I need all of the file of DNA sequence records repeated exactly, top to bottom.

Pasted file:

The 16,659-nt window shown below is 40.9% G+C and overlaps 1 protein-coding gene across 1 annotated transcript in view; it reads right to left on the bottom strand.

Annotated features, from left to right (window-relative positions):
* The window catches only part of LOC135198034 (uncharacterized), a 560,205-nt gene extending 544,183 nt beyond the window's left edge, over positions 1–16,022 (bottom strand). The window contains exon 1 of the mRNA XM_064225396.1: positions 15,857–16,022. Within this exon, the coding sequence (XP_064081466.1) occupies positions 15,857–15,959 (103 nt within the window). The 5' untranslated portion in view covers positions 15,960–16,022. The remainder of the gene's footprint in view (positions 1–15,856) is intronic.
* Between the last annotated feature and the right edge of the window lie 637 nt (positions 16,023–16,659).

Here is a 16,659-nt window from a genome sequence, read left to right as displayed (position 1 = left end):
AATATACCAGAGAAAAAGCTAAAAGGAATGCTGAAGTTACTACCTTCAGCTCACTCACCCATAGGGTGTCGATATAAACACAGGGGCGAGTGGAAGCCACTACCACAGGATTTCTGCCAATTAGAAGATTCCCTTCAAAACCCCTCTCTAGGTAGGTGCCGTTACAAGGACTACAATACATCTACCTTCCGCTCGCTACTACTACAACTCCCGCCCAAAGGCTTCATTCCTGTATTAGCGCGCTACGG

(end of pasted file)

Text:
The 16,659-nt window shown below is 40.9% G+C and overlaps 1 protein-coding gene across 1 annotated transcript in view; it reads right to left on the bottom strand.

Annotated features, from left to right (window-relative positions):
* The window catches only part of LOC135198034 (uncharacterized), a 560,205-nt gene extending 544,183 nt beyond the window's left edge, over positions 1–16,022 (bottom strand). The window contains exon 1 of the mRNA XM_064225396.1: positions 15,857–16,022. Within this exon, the coding sequence (XP_064081466.1) occupies positions 15,857–15,959 (103 nt within the window). The 5' untranslated portion in view covers positions 15,960–16,022. The remainder of the gene's footprint in view (positions 1–15,856) is intronic.
* Between the last annotated feature and the right edge of the window lie 637 nt (positions 16,023–16,659).

Here is a 16,659-nt window from a genome sequence, read left to right as displayed (position 1 = left end):
AATATACCAGAGAAAAAGCTAAAAGGAATGCTGAAGTTACTACCTTCAGCTCACTCACCCATAGGGTGTCGATATAAACACAGGGGCGAGTGGAAGCCACTACCACAGGATTTCTGCCAATTAGAAGATTCCCTTCAAAACCCCTCTCTAGGTAGGTGCCGTTACAAGGACTACAATACATCTACCTTCCGCTCGCTACTACTACAACTCCCGCCCAAAGGCTTCATTCCTGTATTAGCGCGCTACGG